I'm making potatoes au grautin for the creamy potato lovers and garlic/olive oil potatoes for the garlic lovers who abstain from dairy. We'll take the potatoes and a biiiiiiig salad (yet to be made) to Louise's house where we will have supper with Louise and Sam and Sam's girlfriend Vicky and also with Robin and Ralph and Emma. Everyone is bringing something. Last time we all shared a meal was Fort Ebey in August so it is time. And this is the first time we'll meet Vicky.
In case you have never made garlic/olive oil potatoes, here's how:
Wash but do not peel as many russet potatoes as you like.
Chop them into cubes (smallish but not so small as hash browns).
Toss them in a large bowl with good olive oil (enough to coat the lot) and as much garlic as you can bear, extruded from your garlic press, or minced if you don't have a garlic press.
Add some more garlic. Really.
Spread them out in a pan or casserole or two that has been lightly oiled with more olive oil (it's good for you, so it's okay!) potatoes should be about an inch deep (deeper works but will take longer to cook).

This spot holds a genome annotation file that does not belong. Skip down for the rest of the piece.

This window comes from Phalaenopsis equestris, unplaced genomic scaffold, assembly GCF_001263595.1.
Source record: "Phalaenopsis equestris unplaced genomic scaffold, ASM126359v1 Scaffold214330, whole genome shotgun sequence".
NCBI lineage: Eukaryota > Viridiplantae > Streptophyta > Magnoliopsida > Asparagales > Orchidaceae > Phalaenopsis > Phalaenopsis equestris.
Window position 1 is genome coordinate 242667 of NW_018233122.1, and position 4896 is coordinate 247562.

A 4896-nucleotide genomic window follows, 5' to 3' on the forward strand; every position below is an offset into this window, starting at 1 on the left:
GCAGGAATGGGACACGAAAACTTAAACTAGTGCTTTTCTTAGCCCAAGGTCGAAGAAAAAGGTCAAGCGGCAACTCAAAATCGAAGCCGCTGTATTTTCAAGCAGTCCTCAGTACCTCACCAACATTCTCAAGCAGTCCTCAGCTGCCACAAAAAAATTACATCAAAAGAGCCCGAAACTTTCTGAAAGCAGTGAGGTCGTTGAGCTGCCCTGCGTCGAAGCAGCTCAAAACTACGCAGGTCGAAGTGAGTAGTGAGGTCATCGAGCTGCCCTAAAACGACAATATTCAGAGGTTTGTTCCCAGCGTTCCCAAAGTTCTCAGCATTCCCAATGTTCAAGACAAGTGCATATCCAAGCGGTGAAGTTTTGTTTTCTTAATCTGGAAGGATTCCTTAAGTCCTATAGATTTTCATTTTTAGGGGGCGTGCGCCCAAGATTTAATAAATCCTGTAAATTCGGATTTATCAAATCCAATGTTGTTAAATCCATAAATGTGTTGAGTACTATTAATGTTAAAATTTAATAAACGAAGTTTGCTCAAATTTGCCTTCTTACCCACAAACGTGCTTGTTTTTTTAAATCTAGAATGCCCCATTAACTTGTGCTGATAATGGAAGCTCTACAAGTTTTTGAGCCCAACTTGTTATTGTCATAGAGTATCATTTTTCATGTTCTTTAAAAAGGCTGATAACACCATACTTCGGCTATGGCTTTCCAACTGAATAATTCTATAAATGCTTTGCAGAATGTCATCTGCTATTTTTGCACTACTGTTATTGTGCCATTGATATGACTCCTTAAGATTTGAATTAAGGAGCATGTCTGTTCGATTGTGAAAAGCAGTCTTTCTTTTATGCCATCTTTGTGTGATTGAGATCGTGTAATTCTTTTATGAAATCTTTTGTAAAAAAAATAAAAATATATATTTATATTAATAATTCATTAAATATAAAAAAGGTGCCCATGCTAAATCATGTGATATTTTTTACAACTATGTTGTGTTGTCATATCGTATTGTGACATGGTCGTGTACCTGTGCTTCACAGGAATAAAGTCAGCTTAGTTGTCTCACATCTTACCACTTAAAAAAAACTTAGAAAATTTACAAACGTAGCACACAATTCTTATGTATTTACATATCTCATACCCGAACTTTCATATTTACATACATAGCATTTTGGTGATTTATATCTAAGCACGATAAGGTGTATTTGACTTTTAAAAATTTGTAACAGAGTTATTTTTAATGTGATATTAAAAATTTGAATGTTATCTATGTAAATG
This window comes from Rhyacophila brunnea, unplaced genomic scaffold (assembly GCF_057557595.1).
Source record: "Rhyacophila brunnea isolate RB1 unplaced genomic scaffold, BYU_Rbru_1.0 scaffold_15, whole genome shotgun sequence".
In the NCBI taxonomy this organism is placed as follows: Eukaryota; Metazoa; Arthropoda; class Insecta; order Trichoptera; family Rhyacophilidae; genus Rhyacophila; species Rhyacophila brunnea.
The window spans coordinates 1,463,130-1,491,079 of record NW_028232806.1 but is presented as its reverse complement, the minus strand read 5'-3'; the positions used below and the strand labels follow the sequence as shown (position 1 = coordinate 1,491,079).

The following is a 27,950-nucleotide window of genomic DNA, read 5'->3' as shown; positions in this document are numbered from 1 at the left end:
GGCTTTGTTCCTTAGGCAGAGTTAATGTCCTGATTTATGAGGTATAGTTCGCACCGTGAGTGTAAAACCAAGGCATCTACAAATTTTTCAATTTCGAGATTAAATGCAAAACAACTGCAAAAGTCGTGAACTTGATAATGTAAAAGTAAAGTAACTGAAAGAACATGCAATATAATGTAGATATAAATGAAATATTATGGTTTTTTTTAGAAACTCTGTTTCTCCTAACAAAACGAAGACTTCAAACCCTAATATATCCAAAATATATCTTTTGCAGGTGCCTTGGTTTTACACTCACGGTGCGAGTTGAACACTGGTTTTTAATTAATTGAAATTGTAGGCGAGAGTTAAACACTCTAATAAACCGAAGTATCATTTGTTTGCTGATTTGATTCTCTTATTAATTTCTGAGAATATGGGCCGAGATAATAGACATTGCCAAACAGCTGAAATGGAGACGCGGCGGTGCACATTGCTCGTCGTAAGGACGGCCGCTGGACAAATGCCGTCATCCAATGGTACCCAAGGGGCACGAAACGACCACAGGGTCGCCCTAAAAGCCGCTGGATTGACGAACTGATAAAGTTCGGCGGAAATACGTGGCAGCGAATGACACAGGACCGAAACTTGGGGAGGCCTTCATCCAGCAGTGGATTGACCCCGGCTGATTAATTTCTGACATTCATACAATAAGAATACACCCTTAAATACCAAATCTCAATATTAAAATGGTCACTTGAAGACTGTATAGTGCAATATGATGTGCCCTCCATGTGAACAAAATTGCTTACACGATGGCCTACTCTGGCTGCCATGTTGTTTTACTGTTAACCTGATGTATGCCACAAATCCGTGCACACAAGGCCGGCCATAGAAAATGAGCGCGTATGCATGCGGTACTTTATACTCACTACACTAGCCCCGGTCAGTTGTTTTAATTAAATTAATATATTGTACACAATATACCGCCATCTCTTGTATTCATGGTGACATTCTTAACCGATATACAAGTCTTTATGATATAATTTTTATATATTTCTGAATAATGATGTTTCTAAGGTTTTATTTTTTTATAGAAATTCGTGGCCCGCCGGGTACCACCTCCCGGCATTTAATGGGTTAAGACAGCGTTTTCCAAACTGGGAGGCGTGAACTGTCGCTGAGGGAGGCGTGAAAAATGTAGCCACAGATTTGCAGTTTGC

Bake in the oven anywhere from 350 to 425, depending on what else you have in there. Lower takes longer, hotter goes quicker, but they're flexible.
About every 15 minutes or so, stir and flip them to help them crispy-roast all over.
(Good guide - if you finish your glass of wine and you haven't flipped them, get up and flip them).
Your house will smell like garlic. This is good.
They are done when they are golden and crispy on almost all sides of each potato bit - but don't be a perfectionist - just eat them when you can't stand to wait any longer, or when whatever it is else you are cooking is ready.
Rule of thumb: cooked longer is crispier and so better.
Good with just about anything. Great re-heated for breakfast.
question: what's for supper at your house?
mompoet - cooking communally
ps I just read that - now you know why I will never be a successful cookbook writer - bla bla bla